August 7, 2016 Loading Docs

Loading Docs: New Zealand documentaries cut to the chase

Stuff+logoAll around us, fellow New Zealanders are telling stories. In books and films, on TV, via social media, on the phone, beside you on the bus – there’s no end of incessant yapping via every channel available.We live in a world drenched with narrative, much of it confusing, contradictory, scary, unintentionally hilarious. Hot air, blather, loose-lipped jabbering –  this is the backdrop to our lives, and there’s no escaping the fact that many of the tales we tell each other are puffed up with unnecessary padding.

Where are the stories that cut to the chase? How can an impatient soul like me – a man who favours the short story over every other literary artform – find fresh and moving new narratives I can dip into in less time than it takes to brew a good cup of tea?

Joe and Fay Gock- Chinese lovebirds who saved the kumara.

 Joe and Fay Gock- Chinese lovebirds who saved the kumara.

Online, that’s where. Now in its third year, innovative local film project Loading Docs was tailor-made for short attention spans like mine.

Here, in glorious hi-def video, are fellow New Zealanders telling important stories packed with emotion. The catch? They have just 180 seconds to do so.

Millionaire turned shoeshine man, Larry Woods.

 Millionaire turned shoeshine man, Larry Woods.
The concept is simple. Each year, 10 crews of promising documentary makers are mentored while they strap together a short doco, with funding from the NZ Film Commission and NZ On Air. The filmmakers have to pitch, write and develop the story, shoot and edit it, and crowd-fund some of the money themselves.

And by “short doco”, I mean “really short”. Three minutes, to be exact. In about the same time as it took me to lose my virginity, each documentary team must capture the viewer’s attention, introduce characters, invoke a strong sense of place, engage emotions, give a feeling of forward momentum and whack home a few pointy ideas like nails into wood.

To a director like Peter Jackson, who’s become painfully long-winded with age and now routinely makes us trudge through three movies where one might do, a three-minute time frame might seem downright impossible.

But for an aspiring filmmaker still learning their chops, what better professional development can you have than this: a format that forces you to eliminate waffle, clarify ideas, make every shot count?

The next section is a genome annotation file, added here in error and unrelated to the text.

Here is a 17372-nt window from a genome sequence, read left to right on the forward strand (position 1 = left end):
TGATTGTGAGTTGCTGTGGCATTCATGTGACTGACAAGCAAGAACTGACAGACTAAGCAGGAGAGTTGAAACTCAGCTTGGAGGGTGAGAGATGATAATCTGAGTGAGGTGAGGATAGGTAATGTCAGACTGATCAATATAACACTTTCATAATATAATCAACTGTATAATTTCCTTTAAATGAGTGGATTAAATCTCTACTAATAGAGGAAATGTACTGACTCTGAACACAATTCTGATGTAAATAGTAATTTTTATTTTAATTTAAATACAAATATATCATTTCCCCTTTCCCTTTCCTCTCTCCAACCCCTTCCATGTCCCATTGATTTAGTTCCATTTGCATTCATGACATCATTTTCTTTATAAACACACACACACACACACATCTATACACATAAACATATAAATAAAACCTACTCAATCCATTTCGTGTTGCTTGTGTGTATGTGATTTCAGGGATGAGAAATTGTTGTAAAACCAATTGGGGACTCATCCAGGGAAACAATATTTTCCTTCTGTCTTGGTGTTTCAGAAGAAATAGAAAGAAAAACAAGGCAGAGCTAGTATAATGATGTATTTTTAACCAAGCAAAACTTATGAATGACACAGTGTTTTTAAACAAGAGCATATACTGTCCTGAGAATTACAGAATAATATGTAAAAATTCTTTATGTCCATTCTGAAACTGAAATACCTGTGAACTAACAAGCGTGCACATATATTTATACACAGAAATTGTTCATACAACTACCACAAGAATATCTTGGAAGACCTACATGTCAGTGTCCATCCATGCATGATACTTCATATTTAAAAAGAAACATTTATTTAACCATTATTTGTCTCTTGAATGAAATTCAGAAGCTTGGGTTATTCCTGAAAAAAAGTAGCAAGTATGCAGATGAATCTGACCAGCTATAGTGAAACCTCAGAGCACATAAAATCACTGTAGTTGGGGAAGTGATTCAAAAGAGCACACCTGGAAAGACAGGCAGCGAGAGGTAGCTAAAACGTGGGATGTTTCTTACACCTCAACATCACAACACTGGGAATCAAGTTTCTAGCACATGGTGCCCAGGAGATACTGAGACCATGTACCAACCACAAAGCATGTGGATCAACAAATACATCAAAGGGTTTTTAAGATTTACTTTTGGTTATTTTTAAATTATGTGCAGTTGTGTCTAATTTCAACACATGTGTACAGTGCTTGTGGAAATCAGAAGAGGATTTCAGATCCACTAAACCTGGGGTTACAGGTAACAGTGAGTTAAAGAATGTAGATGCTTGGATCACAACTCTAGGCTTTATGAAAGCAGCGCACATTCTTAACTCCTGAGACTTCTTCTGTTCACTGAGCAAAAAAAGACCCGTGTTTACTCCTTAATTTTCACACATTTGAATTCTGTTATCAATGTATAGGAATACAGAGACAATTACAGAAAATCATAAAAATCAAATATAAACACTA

The theme this year was Change, and the film-makers have explored this concept in a wide variety of ways, from tales of dramatic personal transformation to more partisan pieces that ponder the real world consequences of current social, political and environmental policy.

The finished docos went online this week, and you can see them all at and TVNZ On Demand. I encourage you to have a gander. You can watch all 10 of this year’s offerings in half-an-hour, and you should. You won’t be disappointed.

A still from animated short film, Water For Gold.

 A still from animated short film, Water For Gold.
Here are films that do not muck around, honing in fast on a key issue, a telling moment, an abiding obsession, a turning point in someone’s life, and illuminating their subject with the bright quick clarity of a flashbulb.

In Imagine The World Is Ending, two teenage poets do just that, striding around their everyday environment blowing off steam, rapping to camera about the Apocalypse, while scenes of natural beauty and man-made folly are laced together via suitably hectic jump-cuts behind them.

The quietly moving Same But Different looks at the difficult changes that descend upon a close, blokey friendship when one of the blokes decides to transition into a sheila.

Street Smart gives an insider’s view of the invisibility that comes with homelessness, while The Colourist looks at the lost art of photo tinting by hand.

Why might a former multi-millionaire businessman decide to become a shoeshine man, given that he could have bought a rundown bedsit in Kingsland with all that cash instead and creamed it on the capital gain? The Impeccable Larry Woods scatters a few clues.

Clang! Bash! Wallop! Bludgeon examines full contact medieval combat in all its mace-splintering glory, with assorted part-time knights bolting on steel armour and going for broke with swords and poleaxes in the green and pleasant fields of the Taranaki.

Sweet cake. Sharp syringes. Bright red blood. Four-year-old Dahlia personalises NZ’s sky-high childhood diabetes stats in Blood Sugar. “When you die, you don’t do anything,” she quite rightly observes. “But when you’re alive, you play.”

In Aka’ōu: Tātatau in the Cook Islands, we meet an Englishman with cystic fibrosis. He has devoted his dying years to mastering the ancient Polynesian art of hand-tool tattooing and needs to find an apprentice to pass on his knowledge, before his time runs out.

With narration from legal professor Jane Kelsey, Water For Gold explains how exploitative international trade treaties are threatening our natural resources and our sovereignty, using gorgeous stop-motion animation to personalise dense legal concepts. Anyone who remains supportive of the TPPA agreement may think again after spending three minutes with this one.

How Mr and Mrs Gock Saved the Kumara introduces us to two immigrant Chinese lovebirds – both now 86 – who met on K Road in 1953, moved into an old barn in Mangere and set about changing the way NZ farmed our most iconic indigenous crop.

These last two are so good, they were also selected for the NZ Film Festival, but why wait to see them on the big screen? You can watch them both right now, at home, in less time than it takes to boil an egg.

By Grant Smithies